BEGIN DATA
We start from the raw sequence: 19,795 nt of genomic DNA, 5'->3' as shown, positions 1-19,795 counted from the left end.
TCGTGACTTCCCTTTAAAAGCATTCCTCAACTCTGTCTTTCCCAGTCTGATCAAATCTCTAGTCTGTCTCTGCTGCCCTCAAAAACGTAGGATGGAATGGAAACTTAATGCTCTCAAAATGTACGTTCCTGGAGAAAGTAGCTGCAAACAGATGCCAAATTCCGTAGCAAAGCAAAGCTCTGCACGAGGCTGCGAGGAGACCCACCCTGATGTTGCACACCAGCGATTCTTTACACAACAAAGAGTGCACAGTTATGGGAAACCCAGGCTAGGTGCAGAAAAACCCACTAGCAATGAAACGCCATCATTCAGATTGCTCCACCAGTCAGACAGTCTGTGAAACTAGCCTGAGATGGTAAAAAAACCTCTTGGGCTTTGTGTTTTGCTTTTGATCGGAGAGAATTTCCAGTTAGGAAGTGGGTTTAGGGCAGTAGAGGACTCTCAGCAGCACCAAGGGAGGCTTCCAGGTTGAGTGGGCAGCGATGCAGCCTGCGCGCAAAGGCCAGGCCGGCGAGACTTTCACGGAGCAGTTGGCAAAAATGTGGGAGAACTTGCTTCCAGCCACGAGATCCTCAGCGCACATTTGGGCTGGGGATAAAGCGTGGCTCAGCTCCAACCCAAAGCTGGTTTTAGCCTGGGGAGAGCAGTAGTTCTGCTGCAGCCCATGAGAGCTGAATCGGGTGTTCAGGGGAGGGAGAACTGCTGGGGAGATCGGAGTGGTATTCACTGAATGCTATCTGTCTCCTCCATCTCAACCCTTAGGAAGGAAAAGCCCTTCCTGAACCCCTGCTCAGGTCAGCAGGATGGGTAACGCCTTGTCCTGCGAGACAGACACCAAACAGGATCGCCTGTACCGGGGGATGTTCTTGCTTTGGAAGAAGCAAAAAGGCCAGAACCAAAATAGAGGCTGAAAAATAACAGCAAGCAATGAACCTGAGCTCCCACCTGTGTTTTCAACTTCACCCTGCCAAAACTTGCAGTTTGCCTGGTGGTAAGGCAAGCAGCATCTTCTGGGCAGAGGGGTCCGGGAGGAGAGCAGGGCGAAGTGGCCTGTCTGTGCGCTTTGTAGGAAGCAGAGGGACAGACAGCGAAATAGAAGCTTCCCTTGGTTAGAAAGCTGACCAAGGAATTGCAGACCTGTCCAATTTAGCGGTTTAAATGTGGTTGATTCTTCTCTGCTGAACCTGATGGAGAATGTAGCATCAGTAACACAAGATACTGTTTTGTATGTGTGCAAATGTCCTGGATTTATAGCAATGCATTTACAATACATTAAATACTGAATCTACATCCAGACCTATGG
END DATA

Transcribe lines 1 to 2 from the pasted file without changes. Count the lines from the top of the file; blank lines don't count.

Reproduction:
We start from the raw sequence: 19,795 nt of genomic DNA, 5'->3' as shown, positions 1-19,795 counted from the left end.
TCGTGACTTCCCTTTAAAAGCATTCCTCAACTCTGTCTTTCCCAGTCTGATCAAATCTCTAGTCTGTCTCTGCTGCCCTCAAAAACGTAGGATGGAATGGAAACTTAATGCTCTCAAAATGTACGTTCCTGGAGAAAGTAGCTGCAAACAGATGCCAAATTCCGTAGCAAAGCAAAGCTCTGCACGAGGCTGCGAGGAGACCCACCCTGATGTTGCACACCAGCGATTCTTTACACAACAAAGAGTGCACAGTTATGGGAAACCCAGGCTAGGTGCAGAAAAACCCACTAGCAATGAAACGCCATCATTCAGATTGCTCCACCAGTCAGACAGTCTGTGAAACTAGCCTGAGATGGTAAAAAAACCTCTTGGGCTTTGTGTTTTGCTTTTGATCGGAGAGAATTTCCAGTTAGGAAGTGGGTTTAGGGCAGTAGAGGACTCTCAGCAGCACCAAGGGAGGCTTCCAGGTTGAGTGGGCAGCGATGCAGCCTGCGCGCAAAGGCCAGGCCGGCGAGACTTTCACGGAGCAGTTGGCAAAAATGTGGGAGAACTTGCTTCCAGCCACGAGATCCTCAGCGCACATTTGGGCTGGGGATAAAGCGTGGCTCAGCTCCAACCCAAAGCTGGTTTTAGCCTGGGGAGAGCAGTAGTTCTGCTGCAGCCCATGAGAGCTGAATCGGGTGTTCAGGGGAGGGAGAACTGCTGGGGAGATCGGAGTGGTATTCACTGAATGCTATCTGTCTCCTCCATCTCAACCCTTAGGAAGGAAAAGCCCTTCCTGAACCCCTGCTCAGGTCAGCAGGATGGGTAACGCCTTGTCCTGCGAGACAGACACCAAACAGGATCGCCTGTACCGGGGGATGTTCTTGCTTTGGAAGAAGCAAAAAGGCCAGAACCAAAATAGAGGCTGAAAAATAACAGCAAGCAATGAACCTGAGCTCCCACCTGTGTTTTCAACTTCACCCTGCCAAAACTTGCAGTTTGCCTGGTGGTAAGGCAAGCAGCATCTTCTGGGCAGAGGGGTCCGGGAGGAGAGCAGGGCGAAGTGGCCTGTCTGTGCGCTTTGTAGGAAGCAGAGGGACAGACAGCGAAATAGAAGCTTCCCTTGGTTAGAAAGCTGACCAAGGAATTGCAGACCTGTCCAATTTAGCGGTTTAAATGTGGTTGATTCTTCTCTGCTGAACCTGATGGAGAATGTAGCATCAGTAACACAAGATACTGTTTTGTATGTGTGCAAATGTCCTGGATTTATAGCAATGCATTTACAATACATTAAATACTGAATCTACATCCAGACCTATGG